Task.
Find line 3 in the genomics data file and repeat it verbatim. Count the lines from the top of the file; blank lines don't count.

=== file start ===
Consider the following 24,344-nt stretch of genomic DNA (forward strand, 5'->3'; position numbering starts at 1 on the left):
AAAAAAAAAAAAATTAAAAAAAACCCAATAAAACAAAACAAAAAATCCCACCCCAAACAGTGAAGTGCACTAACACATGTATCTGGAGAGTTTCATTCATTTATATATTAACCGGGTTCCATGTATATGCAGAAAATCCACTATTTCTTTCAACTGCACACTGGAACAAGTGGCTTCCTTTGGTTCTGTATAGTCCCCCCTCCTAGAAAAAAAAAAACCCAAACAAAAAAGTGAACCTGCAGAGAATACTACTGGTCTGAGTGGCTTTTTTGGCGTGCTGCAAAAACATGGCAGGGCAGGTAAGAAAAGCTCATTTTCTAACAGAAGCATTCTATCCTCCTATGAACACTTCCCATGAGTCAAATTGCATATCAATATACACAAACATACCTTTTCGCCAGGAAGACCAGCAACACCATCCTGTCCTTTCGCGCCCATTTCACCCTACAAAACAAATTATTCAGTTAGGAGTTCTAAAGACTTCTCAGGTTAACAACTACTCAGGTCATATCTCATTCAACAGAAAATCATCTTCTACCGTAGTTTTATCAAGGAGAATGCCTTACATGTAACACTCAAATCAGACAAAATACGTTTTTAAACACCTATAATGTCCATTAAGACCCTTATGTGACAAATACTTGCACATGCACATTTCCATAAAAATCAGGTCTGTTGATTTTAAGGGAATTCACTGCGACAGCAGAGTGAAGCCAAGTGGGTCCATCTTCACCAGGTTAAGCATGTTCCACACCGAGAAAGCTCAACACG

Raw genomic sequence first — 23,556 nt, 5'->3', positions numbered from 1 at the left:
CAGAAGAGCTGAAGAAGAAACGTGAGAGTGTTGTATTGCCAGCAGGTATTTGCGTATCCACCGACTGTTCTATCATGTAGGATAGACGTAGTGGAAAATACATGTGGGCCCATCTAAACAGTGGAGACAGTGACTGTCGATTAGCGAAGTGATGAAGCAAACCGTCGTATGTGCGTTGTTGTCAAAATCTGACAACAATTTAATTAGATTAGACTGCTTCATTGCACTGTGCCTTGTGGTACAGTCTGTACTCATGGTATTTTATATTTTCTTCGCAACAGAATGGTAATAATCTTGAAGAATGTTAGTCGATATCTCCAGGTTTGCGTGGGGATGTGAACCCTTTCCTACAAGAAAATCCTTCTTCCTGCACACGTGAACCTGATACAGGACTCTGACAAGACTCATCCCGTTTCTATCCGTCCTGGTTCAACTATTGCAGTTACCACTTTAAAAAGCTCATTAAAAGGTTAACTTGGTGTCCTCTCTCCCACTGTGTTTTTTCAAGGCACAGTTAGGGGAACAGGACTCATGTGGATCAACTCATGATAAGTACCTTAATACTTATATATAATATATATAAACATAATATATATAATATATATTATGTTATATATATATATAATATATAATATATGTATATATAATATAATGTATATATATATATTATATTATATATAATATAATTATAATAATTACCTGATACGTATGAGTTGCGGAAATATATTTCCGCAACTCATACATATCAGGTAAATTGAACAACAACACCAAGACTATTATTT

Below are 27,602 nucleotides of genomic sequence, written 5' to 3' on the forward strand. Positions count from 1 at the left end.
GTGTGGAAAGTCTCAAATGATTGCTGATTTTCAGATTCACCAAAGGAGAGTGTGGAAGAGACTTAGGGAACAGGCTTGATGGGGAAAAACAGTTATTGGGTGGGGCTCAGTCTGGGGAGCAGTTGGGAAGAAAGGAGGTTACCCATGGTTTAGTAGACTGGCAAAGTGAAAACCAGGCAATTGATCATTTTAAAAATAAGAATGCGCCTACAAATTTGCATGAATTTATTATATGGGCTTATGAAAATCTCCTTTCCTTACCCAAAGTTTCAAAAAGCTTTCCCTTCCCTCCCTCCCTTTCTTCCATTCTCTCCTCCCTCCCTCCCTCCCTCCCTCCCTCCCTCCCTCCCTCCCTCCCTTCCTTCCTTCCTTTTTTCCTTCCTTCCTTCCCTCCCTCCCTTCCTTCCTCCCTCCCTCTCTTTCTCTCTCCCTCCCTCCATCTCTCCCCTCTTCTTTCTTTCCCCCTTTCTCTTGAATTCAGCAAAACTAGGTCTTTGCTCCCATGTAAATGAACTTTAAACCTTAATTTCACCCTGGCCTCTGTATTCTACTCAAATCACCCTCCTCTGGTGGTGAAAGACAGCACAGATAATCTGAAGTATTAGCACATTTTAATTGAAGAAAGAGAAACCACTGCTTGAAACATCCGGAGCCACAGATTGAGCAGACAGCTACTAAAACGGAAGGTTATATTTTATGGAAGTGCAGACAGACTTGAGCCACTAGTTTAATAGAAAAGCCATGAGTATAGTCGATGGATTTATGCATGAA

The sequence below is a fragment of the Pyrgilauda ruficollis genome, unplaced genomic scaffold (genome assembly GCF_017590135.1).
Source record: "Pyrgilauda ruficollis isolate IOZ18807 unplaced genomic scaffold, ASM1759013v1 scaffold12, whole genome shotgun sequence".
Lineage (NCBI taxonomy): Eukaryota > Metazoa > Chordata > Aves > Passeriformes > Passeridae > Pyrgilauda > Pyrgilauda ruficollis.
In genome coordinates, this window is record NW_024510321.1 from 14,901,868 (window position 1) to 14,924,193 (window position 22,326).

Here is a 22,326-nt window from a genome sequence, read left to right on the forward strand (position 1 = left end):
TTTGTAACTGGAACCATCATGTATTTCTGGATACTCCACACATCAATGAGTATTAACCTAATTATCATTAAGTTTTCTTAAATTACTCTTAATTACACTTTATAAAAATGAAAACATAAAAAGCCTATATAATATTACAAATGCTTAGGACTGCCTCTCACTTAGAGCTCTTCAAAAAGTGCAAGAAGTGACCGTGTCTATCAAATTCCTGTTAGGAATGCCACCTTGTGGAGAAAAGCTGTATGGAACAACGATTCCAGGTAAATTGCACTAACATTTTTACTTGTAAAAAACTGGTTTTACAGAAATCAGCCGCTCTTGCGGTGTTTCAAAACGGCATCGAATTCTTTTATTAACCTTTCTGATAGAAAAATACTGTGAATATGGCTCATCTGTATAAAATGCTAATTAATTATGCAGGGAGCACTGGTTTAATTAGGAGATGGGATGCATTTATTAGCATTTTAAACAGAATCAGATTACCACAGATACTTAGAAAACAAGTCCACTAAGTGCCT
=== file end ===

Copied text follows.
Raw genomic sequence first — 23,556 nt, 5'->3', positions numbered from 1 at the left: